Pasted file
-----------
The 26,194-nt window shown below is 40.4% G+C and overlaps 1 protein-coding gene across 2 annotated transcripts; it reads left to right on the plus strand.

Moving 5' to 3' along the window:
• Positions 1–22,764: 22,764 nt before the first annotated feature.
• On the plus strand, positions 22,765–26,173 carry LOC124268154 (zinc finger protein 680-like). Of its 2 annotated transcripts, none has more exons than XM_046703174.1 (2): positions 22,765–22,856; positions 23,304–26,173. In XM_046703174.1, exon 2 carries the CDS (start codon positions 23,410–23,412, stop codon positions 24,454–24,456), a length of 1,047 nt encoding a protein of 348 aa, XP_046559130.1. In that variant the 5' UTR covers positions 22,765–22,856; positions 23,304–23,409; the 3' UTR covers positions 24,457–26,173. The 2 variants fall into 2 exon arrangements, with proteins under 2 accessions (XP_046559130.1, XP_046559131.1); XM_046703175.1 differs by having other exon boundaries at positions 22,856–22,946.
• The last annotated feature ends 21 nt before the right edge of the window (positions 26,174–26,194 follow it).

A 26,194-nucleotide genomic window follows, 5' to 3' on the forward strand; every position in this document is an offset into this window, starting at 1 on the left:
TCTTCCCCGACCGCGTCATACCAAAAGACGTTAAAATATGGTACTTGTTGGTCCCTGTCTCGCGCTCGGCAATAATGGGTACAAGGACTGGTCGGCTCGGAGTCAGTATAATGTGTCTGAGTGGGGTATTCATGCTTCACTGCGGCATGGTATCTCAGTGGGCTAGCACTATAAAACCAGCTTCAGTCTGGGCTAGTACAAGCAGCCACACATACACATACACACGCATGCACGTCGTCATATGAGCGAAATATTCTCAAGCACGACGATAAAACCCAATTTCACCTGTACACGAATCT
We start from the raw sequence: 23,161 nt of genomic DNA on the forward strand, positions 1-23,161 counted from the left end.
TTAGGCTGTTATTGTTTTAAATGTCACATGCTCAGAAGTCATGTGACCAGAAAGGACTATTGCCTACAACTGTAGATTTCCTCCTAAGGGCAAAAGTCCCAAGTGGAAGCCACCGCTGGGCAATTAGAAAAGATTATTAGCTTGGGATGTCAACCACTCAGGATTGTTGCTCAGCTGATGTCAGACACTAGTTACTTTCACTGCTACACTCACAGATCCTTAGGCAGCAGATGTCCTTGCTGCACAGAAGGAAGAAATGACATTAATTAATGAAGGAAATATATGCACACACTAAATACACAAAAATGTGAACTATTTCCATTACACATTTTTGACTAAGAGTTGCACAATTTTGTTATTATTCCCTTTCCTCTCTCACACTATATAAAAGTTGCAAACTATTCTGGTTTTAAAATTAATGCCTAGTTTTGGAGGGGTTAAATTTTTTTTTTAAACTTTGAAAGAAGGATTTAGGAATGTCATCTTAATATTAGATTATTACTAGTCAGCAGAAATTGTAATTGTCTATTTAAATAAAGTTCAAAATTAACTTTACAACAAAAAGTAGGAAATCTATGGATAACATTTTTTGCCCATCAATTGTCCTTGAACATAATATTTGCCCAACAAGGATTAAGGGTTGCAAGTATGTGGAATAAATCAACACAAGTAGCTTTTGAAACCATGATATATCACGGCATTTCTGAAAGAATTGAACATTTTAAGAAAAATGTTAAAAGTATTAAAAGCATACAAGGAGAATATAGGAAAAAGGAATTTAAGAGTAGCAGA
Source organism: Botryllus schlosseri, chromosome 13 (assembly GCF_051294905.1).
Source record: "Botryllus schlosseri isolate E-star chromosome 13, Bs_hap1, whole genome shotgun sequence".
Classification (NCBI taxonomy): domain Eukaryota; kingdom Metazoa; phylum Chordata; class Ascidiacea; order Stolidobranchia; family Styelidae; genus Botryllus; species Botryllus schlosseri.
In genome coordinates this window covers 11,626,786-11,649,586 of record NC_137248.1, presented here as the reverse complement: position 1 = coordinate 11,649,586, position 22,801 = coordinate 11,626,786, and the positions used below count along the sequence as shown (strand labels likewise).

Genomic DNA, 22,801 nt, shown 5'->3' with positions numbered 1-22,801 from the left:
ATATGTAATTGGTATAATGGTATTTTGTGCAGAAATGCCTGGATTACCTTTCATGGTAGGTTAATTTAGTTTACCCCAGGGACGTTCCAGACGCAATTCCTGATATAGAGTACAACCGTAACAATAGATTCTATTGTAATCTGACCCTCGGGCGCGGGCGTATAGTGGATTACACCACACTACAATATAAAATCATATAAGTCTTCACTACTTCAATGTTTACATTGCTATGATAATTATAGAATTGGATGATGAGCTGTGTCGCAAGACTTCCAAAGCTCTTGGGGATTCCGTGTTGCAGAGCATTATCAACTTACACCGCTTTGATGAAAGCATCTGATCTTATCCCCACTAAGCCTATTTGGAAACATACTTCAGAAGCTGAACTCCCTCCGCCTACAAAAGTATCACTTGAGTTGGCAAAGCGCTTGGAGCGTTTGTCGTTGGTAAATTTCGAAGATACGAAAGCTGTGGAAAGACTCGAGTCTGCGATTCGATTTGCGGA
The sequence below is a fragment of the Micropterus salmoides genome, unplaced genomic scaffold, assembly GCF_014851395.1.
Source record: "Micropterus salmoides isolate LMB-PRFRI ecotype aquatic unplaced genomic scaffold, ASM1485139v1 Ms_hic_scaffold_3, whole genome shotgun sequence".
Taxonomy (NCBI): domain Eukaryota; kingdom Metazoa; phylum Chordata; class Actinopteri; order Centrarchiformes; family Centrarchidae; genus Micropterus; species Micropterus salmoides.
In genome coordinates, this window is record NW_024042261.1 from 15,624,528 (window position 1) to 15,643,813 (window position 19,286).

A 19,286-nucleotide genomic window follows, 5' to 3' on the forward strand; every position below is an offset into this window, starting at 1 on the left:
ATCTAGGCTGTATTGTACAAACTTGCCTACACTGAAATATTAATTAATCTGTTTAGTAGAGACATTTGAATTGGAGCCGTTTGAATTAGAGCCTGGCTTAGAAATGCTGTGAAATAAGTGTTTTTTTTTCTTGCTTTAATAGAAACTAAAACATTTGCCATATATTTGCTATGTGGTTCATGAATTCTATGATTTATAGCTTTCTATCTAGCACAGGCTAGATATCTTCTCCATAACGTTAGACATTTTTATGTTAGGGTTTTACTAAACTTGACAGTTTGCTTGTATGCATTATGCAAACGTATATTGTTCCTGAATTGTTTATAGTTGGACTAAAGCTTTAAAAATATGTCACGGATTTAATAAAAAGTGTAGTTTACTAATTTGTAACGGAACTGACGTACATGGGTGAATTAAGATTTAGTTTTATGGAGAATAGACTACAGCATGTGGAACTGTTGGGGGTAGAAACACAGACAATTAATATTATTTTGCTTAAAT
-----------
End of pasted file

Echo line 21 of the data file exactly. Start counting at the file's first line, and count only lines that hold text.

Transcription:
ATCTAGGCTGTATTGTACAAACTTGCCTACACTGAAATATTAATTAATCTGTTTAGTAGAGACATTTGAATTGGAGCCGTTTGAATTAGAGCCTGGCTTAGAAATGCTGTGAAATAAGTGTTTTTTTTTCTTGCTTTAATAGAAACTAAAACATTTGCCATATATTTGCTATGTGGTTCATGAATTCTATGATTTATAGCTTTCTATCTAGCACAGGCTAGATATCTTCTCCATAACGTTAGACATTTTTATGTTAGGGTTTTACTAAACTTGACAGTTTGCTTGTATGCATTATGCAAACGTATATTGTTCCTGAATTGTTTATAGTTGGACTAAAGCTTTAAAAATATGTCACGGATTTAATAAAAAGTGTAGTTTACTAATTTGTAACGGAACTGACGTACATGGGTGAATTAAGATTTAGTTTTATGGAGAATAGACTACAGCATGTGGAACTGTTGGGGGTAGAAACACAGACAATTAATATTATTTTGCTTAAAT